A whistleblower claims the Boeing 787 Dreamliner is defective. The FAA is investigating

A whistleblower claims the Boeing 787 Dreamliner is defective.  The FAA is investigating

Juliette Michel/AFP/Getty Images

Boeing 787 Dreamliner aircraft at the airline's assembly plant in North Charleston, South Carolina.


Federal authorities say they are investigating the matter Boeing After a whistleblower repeatedly raised concerns about two wide-body jets, he claimed the company retaliated against him.

Whistleblower Sam Salehpour, a Boeing engineer, claims that Boeing took shortcuts when manufacturing its 777 and 787 Dreamliners, and that the risks could become catastrophic as the planes age. New York times He was the first to report the whistleblower complaint.

His formal complaint to the FAA, filed in January and made public Tuesday, is not related to the newer 737 MAX plane that has been grounded twice by the FAA.

Salehpour said on Tuesday that his complaint raises “two quality issues that may significantly reduce the life of the aircraft.”

“I am doing this not because I want Boeing to fail, but because I want it to succeed and prevent accidents,” Salehpour told reporters in a conference call on Tuesday. “The reality is that Boeing cannot continue like this. I think it needs to do a little better.”

In response to the complaint, the FAA said it investigates all whistleblower complaints.

His attorney, Lisa Banks, said the FAA interviewed Salehpour as part of its investigation. The FAA said it is investigating all whistleblower complaints.

“Voluntary reporting without fear of retaliation is a critical component of aviation safety,” the FAA said. “We strongly encourage everyone in the aviation industry to share information.”

A Senate subcommittee will address those concerns at a hearing next week.

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Boeing did not immediately comment on the allegations regarding the 777, but questioned Salehpour's concerns about the 787.

“These claims about the structural integrity of the 787 are inaccurate and do not represent the comprehensive work Boeing has done to ensure the quality and long-term safety of the aircraft,” the company said in a statement.

The company says the Boeing 787 Dreamliner planes, which entered service in 2011, can have a lifespan of up to 50 years, or about 44,000 flights each.

But Salehpour's complaint alleges that crews failed to properly fill small gaps when attaching separately manufactured parts of the fuselage. Salehpour's lawyers claimed that this increases the plane's wear and tear, shortens its lifespan and risks a “catastrophic” failure.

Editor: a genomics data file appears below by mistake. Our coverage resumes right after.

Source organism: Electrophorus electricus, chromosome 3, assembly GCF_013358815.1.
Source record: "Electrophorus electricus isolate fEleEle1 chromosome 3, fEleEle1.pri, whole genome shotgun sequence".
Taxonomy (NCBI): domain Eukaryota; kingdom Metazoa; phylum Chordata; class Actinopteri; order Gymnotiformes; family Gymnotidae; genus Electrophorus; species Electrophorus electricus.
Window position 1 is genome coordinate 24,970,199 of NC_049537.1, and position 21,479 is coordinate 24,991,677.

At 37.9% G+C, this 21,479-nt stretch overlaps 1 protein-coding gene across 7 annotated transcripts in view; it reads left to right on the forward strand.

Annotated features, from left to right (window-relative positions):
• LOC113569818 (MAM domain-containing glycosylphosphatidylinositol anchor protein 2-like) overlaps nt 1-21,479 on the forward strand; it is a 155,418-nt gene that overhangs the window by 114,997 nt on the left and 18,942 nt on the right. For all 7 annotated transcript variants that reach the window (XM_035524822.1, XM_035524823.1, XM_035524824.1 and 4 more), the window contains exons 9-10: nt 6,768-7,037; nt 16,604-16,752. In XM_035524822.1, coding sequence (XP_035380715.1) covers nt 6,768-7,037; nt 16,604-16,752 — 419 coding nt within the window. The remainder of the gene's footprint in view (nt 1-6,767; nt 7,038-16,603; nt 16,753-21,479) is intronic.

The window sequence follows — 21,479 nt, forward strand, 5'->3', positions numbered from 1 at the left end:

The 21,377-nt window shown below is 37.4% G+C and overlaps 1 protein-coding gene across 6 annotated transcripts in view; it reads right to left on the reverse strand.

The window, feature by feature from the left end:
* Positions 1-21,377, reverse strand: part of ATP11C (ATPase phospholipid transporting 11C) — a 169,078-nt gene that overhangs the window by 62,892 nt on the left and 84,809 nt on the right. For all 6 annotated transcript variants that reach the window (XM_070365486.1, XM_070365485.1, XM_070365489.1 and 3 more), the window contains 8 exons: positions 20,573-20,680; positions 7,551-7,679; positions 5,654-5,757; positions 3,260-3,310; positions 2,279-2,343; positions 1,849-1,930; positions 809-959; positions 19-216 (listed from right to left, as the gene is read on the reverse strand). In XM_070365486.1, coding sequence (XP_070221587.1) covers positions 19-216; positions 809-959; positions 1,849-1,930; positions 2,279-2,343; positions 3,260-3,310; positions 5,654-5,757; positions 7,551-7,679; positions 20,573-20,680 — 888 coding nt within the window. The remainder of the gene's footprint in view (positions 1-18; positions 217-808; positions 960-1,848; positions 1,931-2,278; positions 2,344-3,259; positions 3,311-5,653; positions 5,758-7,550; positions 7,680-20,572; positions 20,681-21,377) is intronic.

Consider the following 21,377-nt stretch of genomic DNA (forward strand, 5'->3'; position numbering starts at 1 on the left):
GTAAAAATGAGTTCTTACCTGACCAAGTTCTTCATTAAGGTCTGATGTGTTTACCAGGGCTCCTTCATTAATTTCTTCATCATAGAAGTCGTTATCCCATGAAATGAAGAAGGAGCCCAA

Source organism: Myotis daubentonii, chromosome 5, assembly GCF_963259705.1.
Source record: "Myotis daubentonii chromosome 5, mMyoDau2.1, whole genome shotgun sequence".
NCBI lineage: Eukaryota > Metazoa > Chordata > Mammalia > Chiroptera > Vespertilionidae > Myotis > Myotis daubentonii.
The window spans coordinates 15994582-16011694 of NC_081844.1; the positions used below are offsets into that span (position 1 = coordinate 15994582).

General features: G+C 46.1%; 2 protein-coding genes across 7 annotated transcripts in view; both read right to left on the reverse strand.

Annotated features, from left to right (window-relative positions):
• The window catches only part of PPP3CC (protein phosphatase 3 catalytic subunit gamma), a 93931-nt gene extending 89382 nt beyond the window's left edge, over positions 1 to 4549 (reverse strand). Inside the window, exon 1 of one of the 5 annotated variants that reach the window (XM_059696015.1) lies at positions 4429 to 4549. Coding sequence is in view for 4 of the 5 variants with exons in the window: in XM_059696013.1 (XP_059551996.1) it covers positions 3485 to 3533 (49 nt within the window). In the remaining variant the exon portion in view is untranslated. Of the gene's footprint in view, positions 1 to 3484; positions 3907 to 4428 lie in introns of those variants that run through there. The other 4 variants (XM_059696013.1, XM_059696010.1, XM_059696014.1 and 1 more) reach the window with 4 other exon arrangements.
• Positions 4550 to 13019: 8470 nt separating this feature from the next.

These claims aren't exactly new: For nearly two years starting in 2021, the FAA and Boeing Deliveries of new Dreamliner aircraft have been halted While he looked into the loopholes. Boeing said it made changes to the manufacturing process, and deliveries eventually resumed.

“We have integrated joint inspection and verification activity into our production system so that aircraft coming off the production line meet these specifications,” Boeing said.

The 787 Dreamliners have not been grounded, but the FAA has twice investigated questions about quality control during the plane's assembly process. The company confirmed that the aircraft were and remain safe to fly.

Salehpour's lawyers said the FAA was surprised to discover through his complaint that the loopholes were still a problem.

“I literally saw people jumping on pieces of the plane to get them in line,” Salehpour said. “By jumping up and down, you distort the parts so that the holes temporarily line up…and that's not how you make an airplane.”

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Salehpour said Boeing retaliated against him after he raised other concerns about the 787 and a different model of the plane.

The whistleblower's complaint said he indicated to management that there were pothole problems with the 787, which were then “ignored and eventually transferred from the 787 program to the 777 program.”

In his new position, Saleh Pour said he discovered substandard work regarding the alignment of body parts, and pressured engineers to give the green light to work they had not yet examined.

In total, the problems involve more than 400 777s and 1,000 787s, Salehpour said.

boeing (Bachelor's) Shares fell 2% on Tuesday.

This is a developing story. It will be updated

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